• Do your research on typical compensation packages 

Remember to consider your level of experience when setting your expectations. You should also take into account the size and budget of the organization making the offer. Know what the market will bear. If possible, find out what the salary range is for the specific job you’re interviewing for. 

The only reason to negotiate salary is to get fair market value for your skills, experience, and knowledge. 

Two things need to happen before salary negotiations take place: 

  1. You have received a formal offer, preferably in writing 
  2. You have evaluated the entire job offer package and researched what the market will pay for your services in this field. 

This research will provide you with the evidence you need to determine if the salary offered is reasonable or whether you should make a case for a higher salary 

Your success in negotiating a higher salary is contingent on data you have which suggests your market value is higher than reflected in the offer. New college grads don’t always have the experience or expertise to warrant a higher salary. However, there are exceptions. 


Below are some “positions of strength” for new grads:  

  • You have gained relevant work experience through internships or summer jobs which positively impacts your ability to do the job  
  • You have a particular technical expertise which is in high demand  
  • You have a degree in a specific and sought-after area of expertise  
  • You have a written offer from another company that states a higher salary 
  • In addition to knowing your market value, you also need to know what you want and where you are willing to compromise. Salary is only one part of a total compensation package. 

Comprehensive Salary Data Resources

We know it’s not all about the cash, but it’s a good idea to make sure your expectations are realistic. These resources can help with that. They can also help you determine your worth and whether your offer is a good fit for your lifestyle and needs.

Cost of Living Calculators

As much as we want everyone to stay in Wisconsin and never leave, we know that’s not always the case (though we hope you come back and visit… or forever). Use these calculators to determine what your salary means in your new city.


Benefits include things like paid time off (PTO), health and other insurance, and retirement plans. Learn all about the ins and outs of benefits with our guide below.

Guide to Common Job Benefits

I want to decline the job offer.

Whether you have another offer you’d like to accept instead or you just decided that this job isn’t the right fit for you, you’ll want to make sure to professionally decline the offer and communicate your intentions to the employer.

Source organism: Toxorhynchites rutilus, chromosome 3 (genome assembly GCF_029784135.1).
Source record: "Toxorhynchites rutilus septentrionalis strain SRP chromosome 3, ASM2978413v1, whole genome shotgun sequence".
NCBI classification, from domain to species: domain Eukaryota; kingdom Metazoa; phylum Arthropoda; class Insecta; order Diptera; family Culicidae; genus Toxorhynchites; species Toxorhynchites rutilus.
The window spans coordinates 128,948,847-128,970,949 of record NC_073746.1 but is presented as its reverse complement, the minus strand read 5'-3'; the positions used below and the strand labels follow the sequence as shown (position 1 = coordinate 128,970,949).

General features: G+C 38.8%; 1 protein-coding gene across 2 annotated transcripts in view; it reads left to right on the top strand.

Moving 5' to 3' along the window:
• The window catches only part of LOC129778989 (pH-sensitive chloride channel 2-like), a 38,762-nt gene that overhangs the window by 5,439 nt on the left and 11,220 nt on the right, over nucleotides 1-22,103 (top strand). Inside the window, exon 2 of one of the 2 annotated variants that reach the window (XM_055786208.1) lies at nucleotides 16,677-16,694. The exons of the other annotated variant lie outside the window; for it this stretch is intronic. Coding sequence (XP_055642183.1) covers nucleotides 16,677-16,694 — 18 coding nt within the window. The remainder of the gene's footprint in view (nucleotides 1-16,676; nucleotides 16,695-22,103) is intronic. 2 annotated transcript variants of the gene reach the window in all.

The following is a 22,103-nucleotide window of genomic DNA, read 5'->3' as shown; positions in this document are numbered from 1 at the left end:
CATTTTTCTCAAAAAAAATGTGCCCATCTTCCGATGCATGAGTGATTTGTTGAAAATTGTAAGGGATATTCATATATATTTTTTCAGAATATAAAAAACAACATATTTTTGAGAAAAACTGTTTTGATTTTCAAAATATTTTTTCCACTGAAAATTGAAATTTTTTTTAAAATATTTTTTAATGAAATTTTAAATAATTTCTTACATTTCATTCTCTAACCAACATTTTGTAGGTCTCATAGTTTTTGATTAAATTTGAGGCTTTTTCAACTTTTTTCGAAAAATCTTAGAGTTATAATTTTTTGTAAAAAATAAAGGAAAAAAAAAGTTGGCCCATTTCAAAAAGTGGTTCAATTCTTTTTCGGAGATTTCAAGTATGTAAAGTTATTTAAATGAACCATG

This is an accordion element with a series of buttons that open and close related content panels.

Turning Down Other Job Offers

If you’ve decided to decline the job offer (or once you’ve accepted another offer), it is appropriate, professional, and ethical to inform all other employers (to which you have applied) of your decision and to withdraw your application from consideration. Your withdrawal letter should express appreciation for the employer’s consideration and courtesy. It may be appropriate to state that your decision to go with another offer was based upon having a better fit with your professional goals at this stage in your career.

  • DO NOT say that you obtained a better job. Professionally state that you took a position that you felt was a better fit for you at this time.
  • DO NOT continue to interview after you have formally accepted an offer. People talk and you don’t want to burn any bridges or waste anyone’s time! When you want to officially turn down an offer, it’s recommended that you put it in writing. Rejecting an employment offer should be done thoughtfully and carefully. This could be a future employer one day. Indicate in the letter that you have carefully considered the offer and have decided not to accept it. Also, be sure to thank the employer for the offer and for consideration of you as a candidate.

Sample Job Offer Rejection Letter

Dear Mr. Smith,

Thank you for your employment offer to be an Assistant Director with XYZ, Inc. Unfortunately, I am writing to inform you that I am unable to accept the offer. After evaluating all opportunities available to me for the best fit at this point in my career, I have decided to accept another position.

I truly enjoyed meeting and speaking with you and other representatives from XYZ, Inc. and learning firsthand about your experiences. Best wishes for the continued success of XYZ, Inc.

Thank you again for your consideration.

Chris Badger